*We finish our Omnibus class discussion on The Histories: The Landmark Herodotus in the morning. The long intestines of Herodotus measure more than 700 pages followed by 21 appendices and a hundred more pages of indeces. The rabbit trails in this book get more attention than the timeline, but I don’t want to split hares. At least most of the rabbits had Greek names.

I did not read the whole thing. I listened to Books 4-7 in this audio version which is neither the same translation as the hard copy I have nor did it shake the typical ennui that chaperones dates between audio books and me. It was free. Also, the audio edition has no maps. I will admit that somewhere around Book 9 I actually started paying attention to the maps which also meant that they no longer helped me skip forward in my reading. Such is learning. By now I even have an opinion on whether the Battle of Marathon or the Battle of Thermopylae was more important. Who’da thunk it?

There are many things that could be said about this book; I’m sure of it, whatever they are. That said, here’s one threatening riddle from Book 6 that has kept me thinking for a couple weeks.

Now Miltiades was highly respected by Croesus the Lydian, and when Croesus learned what had happened to him, he sent a declaration to the Lampsacenes commanding them to release Miltiades, threatening that if they did not do so, he would wipe them out as if they were a pine tree. The Lampsacenes who tried to interpret this message were at first belwildered as to why Croeses would use the phrase “wipe them out like a pine tree” in his threat, but then, after much hard thinking, one of the elders came to the realization of its true significance: the pine alone of all trees does not produce any new shoot once it has been chopped down, but is utterly destroyed and gone forever. (442)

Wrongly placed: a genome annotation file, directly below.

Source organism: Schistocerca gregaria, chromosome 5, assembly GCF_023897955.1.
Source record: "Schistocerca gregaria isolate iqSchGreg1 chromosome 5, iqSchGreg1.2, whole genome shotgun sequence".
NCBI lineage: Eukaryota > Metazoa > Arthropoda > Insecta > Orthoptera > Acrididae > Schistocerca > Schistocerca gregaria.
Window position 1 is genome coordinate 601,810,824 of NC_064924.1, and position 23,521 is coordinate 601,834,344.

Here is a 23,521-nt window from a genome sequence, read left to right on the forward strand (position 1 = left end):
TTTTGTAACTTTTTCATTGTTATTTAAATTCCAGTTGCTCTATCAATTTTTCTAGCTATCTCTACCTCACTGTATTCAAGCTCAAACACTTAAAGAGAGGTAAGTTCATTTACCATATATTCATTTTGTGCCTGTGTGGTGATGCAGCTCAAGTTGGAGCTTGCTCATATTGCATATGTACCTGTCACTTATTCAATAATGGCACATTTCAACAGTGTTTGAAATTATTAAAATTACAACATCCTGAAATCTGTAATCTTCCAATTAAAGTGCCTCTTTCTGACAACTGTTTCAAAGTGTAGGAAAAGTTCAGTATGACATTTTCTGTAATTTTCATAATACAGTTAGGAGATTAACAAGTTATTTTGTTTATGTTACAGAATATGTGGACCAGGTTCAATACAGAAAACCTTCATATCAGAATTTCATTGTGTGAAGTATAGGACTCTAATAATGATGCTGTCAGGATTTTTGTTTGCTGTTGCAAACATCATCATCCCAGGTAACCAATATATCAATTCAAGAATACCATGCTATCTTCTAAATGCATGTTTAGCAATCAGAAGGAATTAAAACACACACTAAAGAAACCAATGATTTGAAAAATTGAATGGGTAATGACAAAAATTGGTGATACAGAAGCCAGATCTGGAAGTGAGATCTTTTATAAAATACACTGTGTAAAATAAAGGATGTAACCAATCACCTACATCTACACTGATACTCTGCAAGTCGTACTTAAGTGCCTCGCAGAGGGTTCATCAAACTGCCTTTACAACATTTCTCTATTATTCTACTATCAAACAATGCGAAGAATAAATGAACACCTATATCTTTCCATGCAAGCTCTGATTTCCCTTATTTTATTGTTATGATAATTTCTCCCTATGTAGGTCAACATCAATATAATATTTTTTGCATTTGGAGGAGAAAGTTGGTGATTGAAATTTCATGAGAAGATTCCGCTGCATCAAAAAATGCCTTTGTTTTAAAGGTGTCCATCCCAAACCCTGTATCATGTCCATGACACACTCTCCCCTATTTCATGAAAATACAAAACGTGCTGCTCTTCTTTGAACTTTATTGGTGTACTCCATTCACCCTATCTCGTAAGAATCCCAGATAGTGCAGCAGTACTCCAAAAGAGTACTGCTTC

Part of the reason that we started a school, and part of the reason that we’re paddling the river of Western Civilation with Omnibus oars, including the one supplied by Herodotus, is that we want our students to come back even when we’re “cut down,” whenever and however that might happen. If Christians reproduce true disciples, then our disciples will live and grow and bear much fruit even when we die. By God’s grace we won’t be wiped out like pine trees, instead we’ll keep popping up like irrepressible bamboo shoots.1


  1. Credit for the bamboo analogy goes to our school Headmaster. I texted him this question: “What kind of tree/plant is virtually impossible to kill, even if you chop it down?” He immediately replied that it was a good question and gave four answers, a few from personal experience. He also thinks Herodotus is fantastic. That’s why he’s the right person for the job, and the teacher of our Omnibus class.

Stuck in the Driveway

We should take the Lord’s Table seriously because the Lord Himself does. He “fences” His Table, He protects it from abuse, not always at the table itself, but afterward, which does cause much effect. Paul wrote in 1 Corinthians 11:

Whoever, therefore, eats the bread or drinks the cup of the Lord in an unworthy manner will be guilty of profaning the body and blood of the Lord. … Anyone who eats and drinks without discerning the body eats and drinks judgment on himself. That is why many of you are weak and ill, and some have died. (1 Corinthians 11:27, 29–30, ESV)

Some sins, here a disrespect of communion, do lead to suffering, sickness, and “sleep” in a casket. “Let a person examine himself, then, and so eat of the bread and drink of the cup” (verse 28). Check the system before you take off so the wheels don’t fall off down the road.

But this exhortation by Paul is no scare tactic. It’s not meant to make us panic, to consume us with pre-trip checklists so that we never get out of the driveway. The exhortation protects us from failure to take our sin and His sacrifice seriously. When we do that, we can enjoy the meal.